Charlottetown's accessible playground is a rare opportunity to improve
'Inclusive playgrounds around Canada really are rare'
Two researchers are in Charlottetown this week, looking for feedback on Victoria Park's accessible playground.
The playground opened in October and features double-wide ramps for wheelchair access. Other accessible features include roller slides, which eliminate the risk of static electricity buildup that can discharge into hearing devices.
Denver Brown, a post-doctoral research fellow at the University of Toronto, said he and Prof. Kelly Arbour-Nicitopoulos want to hear how people are using the playground, what they like about it and what other ideas they may have.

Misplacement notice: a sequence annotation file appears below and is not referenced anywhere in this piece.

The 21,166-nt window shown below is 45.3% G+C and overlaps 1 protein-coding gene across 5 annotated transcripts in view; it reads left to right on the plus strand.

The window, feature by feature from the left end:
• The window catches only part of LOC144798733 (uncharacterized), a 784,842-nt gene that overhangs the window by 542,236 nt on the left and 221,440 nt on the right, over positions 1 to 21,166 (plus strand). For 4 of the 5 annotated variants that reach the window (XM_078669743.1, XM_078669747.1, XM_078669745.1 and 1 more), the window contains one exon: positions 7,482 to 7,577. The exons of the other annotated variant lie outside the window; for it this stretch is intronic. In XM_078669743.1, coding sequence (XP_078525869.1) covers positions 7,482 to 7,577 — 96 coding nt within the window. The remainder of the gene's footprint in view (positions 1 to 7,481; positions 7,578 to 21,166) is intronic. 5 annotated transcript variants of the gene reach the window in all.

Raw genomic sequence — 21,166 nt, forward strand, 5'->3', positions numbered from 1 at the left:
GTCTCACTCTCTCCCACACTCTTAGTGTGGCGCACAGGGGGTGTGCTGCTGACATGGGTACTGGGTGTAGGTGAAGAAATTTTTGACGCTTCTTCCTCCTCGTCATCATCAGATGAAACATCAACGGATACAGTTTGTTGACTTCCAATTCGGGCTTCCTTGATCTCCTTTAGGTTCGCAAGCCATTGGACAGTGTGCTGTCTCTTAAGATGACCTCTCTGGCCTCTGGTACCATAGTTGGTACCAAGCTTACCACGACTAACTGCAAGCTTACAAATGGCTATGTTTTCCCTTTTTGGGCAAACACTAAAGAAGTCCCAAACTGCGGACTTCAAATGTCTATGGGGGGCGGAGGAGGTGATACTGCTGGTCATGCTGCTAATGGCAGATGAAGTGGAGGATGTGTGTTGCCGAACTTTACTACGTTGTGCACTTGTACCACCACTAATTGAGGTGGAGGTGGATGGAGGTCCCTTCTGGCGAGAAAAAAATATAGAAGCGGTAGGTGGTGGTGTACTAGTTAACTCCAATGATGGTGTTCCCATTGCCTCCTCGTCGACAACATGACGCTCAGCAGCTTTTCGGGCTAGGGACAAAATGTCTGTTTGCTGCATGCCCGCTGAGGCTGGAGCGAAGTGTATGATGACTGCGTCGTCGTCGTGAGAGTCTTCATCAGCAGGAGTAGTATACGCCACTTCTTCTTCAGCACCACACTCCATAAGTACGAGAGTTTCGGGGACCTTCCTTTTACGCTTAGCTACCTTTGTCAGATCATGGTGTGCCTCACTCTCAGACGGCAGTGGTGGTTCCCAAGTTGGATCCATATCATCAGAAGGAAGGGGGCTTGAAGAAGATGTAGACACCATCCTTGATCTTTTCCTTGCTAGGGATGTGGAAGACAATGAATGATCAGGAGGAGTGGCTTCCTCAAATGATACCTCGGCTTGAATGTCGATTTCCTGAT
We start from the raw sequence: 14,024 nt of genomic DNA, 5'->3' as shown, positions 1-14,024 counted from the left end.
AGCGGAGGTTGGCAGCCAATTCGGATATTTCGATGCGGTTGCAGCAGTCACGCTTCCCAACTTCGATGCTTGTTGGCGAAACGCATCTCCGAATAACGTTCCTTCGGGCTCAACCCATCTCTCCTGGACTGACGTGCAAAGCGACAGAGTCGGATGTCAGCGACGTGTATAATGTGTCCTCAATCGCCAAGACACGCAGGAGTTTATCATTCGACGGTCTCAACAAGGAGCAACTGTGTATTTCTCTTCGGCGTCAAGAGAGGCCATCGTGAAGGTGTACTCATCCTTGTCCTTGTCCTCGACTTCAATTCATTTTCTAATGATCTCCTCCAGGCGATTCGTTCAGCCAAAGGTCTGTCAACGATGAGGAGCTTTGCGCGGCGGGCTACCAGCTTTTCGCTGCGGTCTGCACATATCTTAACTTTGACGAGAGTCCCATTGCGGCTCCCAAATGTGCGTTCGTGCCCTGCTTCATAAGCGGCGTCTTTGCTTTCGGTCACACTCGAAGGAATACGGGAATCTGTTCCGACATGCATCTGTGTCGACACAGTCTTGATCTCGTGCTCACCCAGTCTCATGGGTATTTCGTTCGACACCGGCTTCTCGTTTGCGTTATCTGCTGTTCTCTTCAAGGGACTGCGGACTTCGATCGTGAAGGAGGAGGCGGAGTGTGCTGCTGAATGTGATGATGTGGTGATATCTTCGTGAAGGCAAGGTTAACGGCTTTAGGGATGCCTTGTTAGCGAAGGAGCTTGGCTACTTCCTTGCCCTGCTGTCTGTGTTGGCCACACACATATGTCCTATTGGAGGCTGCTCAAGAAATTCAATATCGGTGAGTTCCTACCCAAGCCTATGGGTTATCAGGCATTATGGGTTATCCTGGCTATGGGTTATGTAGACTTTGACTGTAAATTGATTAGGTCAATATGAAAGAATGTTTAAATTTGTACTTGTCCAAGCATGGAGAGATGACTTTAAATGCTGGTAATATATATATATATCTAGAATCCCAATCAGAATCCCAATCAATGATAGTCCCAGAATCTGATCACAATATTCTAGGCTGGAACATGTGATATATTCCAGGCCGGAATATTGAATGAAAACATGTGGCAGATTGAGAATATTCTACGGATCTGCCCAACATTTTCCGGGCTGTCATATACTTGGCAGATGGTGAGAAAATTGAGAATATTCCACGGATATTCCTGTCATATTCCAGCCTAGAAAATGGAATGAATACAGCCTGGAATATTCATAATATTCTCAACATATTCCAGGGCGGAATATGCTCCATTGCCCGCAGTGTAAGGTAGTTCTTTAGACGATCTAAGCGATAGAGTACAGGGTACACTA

The goal is to improve future inclusive playgrounds.
"Inclusive playgrounds around Canada really are rare, so this is the opportunity to look at what's currently working," said Brown.
"What we can improve on or what we should continue doing as we try and provide more and more communities with these opportunities for kids, their parents — and even in educational and rehabilitational settings — to get out and use these structures."
The two-year project will look at accessible playgrounds across Canada.
Anyone wanting to contribute to the study can find Brown and Arbour-Nicitopoulos at the playground in Victoria Park until Sunday.
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With files from Island Morning